1. How should Vermijs expect NutraSweet to respond in the Holland Sweetener Company’s entry into the European and Canadian aspartame markets?
- 1. How should Vermijs expect NutraSweet to respond to the Holland Sweetener Company’s entry into the European and Canadian aspartame markets?
Aspartame is found in over 6000 products that are on our supermarket shelves, it goes by the brand names of Equal, and Nutra Sweet. First one would have to look at why aspartame came to be in over 6000 products world wide. In today 's society everybody is looking for that short cut, that way eating anything they want and staying thin and healthy. So instead of skipping the cookies we now reach for "sugar-free" cookies, and Diet soda so we can still eat what we want without all the calories. In a society where obesity is on the rise, there is a huge market for products like aspartame. Aspartame gives you all the sweetness you want without all the calories you don’t want. So if it says "sugar-free" or a diet product chances are aspartame is in it. This paper intends to look into how aspartame was discovered, the steps the company took to seek the approved to use in dry goods and eventually in soft drinks, and the controversy surrounding its approval, as well as the side effects of using aspartame along with how consumers are being affected by it and what companies are doing as a result of how consumers are reacting to it.
The use of artificial sweeteners in beverages and food has been on a steady rise since 1969, the year it was authorized in the United States of America. The popularity of artificial sweeteners has been on a rise because of the benefit that it is a zero calorie sweetener .Even though artificial sweeteners have some great benefits many scientists believe that it causes adverse effects such as cancer, weight gain and depression. I strongly believe that consumers are not aware of the side effects of artificial sweeteners hence the increase in consumption since 1969.
In the nineties Juicy Fruit was a struggling brand. It was failing to keep the rhythm with sugar-free products that were promising breath freshness, intense mint flavour, a sexier new format and a larger pack. Excel and Dentyne Ice had become market leaders, with always new flavours and by heavily spending on advertisement. Both were growing fast. Juicy Fruit was a boring and old-fashioned sugar stick with a flavour that didn’t last enough. In 1992 it had launched a sugar-free tab with the TV support. In 1998, it had launched the “Value Price Proposition”. It was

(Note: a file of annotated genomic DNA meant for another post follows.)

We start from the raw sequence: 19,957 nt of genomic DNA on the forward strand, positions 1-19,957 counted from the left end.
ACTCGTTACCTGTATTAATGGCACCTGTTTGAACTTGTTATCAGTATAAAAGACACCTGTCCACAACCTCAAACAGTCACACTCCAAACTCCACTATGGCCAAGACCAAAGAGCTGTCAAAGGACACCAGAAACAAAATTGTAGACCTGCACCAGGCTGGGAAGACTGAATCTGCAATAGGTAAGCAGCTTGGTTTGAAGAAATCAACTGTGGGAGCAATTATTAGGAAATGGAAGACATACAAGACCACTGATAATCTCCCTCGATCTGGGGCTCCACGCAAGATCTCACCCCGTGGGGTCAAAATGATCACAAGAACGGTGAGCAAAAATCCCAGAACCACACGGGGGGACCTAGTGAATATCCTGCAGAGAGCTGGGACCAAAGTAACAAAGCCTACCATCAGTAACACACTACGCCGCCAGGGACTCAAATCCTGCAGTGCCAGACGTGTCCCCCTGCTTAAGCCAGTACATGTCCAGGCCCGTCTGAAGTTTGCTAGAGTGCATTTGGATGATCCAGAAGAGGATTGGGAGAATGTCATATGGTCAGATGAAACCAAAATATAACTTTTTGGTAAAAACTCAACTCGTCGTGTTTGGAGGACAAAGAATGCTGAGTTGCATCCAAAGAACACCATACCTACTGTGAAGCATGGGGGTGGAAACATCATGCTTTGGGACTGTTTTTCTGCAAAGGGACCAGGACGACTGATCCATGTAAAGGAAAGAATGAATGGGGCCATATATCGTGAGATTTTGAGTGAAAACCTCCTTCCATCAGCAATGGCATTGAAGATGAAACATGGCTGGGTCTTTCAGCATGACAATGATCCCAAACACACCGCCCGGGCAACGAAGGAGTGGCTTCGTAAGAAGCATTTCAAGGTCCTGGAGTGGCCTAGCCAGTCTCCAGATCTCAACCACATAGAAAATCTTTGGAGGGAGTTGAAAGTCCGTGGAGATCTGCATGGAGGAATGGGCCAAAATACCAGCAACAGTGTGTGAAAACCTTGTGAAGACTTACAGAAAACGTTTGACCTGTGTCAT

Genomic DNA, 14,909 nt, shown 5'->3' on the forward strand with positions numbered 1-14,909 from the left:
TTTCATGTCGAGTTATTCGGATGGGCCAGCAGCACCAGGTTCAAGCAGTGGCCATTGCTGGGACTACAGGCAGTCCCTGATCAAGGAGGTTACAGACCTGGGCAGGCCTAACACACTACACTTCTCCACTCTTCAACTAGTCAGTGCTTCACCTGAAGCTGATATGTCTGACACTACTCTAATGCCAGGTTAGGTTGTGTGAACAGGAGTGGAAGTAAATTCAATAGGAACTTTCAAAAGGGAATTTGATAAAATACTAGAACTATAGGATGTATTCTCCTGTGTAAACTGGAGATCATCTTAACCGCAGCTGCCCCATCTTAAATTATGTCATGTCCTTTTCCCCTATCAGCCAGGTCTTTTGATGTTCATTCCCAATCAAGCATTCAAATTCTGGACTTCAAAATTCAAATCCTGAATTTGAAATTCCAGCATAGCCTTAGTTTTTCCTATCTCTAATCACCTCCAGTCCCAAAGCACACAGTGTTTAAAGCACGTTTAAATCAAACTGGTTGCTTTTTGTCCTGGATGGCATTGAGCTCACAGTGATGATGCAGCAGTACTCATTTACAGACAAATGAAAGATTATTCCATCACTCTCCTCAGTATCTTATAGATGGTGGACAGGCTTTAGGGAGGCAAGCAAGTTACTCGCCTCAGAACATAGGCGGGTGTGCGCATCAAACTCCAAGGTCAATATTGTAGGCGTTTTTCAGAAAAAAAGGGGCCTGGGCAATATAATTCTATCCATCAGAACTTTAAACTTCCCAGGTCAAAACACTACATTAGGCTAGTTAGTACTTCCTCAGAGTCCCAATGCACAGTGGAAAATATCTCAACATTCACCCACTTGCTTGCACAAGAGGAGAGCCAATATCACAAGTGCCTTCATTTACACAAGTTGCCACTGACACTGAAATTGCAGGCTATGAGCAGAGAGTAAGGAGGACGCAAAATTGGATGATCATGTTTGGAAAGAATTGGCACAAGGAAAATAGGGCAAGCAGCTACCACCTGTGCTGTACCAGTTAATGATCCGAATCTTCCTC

Year after year, the United States’ beverage industry continues to see shifts in demand, demographics, and taste. Consumers are moving away from the standard high calorie soft drinks to healthier options, making it a perfect time to corner the healthy soft drink market. The following report provides a microeconomic analysis of the U.S. soft drink industry, and how a healthy soft drink start-up could take advantage of these market trends.
In this paper, I will discuss the impact that artificial sweeteners are having on the American Diet. I will explore the artificial sweetener Sucralose, in detail. I will describe, in brief, the history and uses of Sucralose. I will explore the effects that Sucralose has the human body, and some of the controversies surrounding this additive. Finally, I will present my argument that Sucralose, in moderation is a safe alternative to table sugar.
The debate between naturally derived sugars and low-calorie artificial sweeteners has been going on for years now. As our population’s obesity rate grows every year and health concerns related to weight-control grows along with it, natural sugar is scrutinized and we are told to keep away from it as it is our enemy. Over the last couple of decades, we have been introduced to more and more varieties of artificial sweeteners promising to deliver the same sweetness or even more sweetness than natural sugar (some offer as much as 200 times more sweetness than sugar) but with a much lower calorie content, or some even no calories at all. Artificial sweeteners such as Splenda, Sweet n’ Low, NutraSweet, and Equal have become popular as “better alternatives” to table sugar, promising to help battle weight gain and actually assist in losing weight. However, does this make it the healthier option? As with all things, both natural sugar and artificial sugar have their pros and cons, but in order to find the best option in regards to our health and futures, it’s important to weigh them according to scientific findings and research.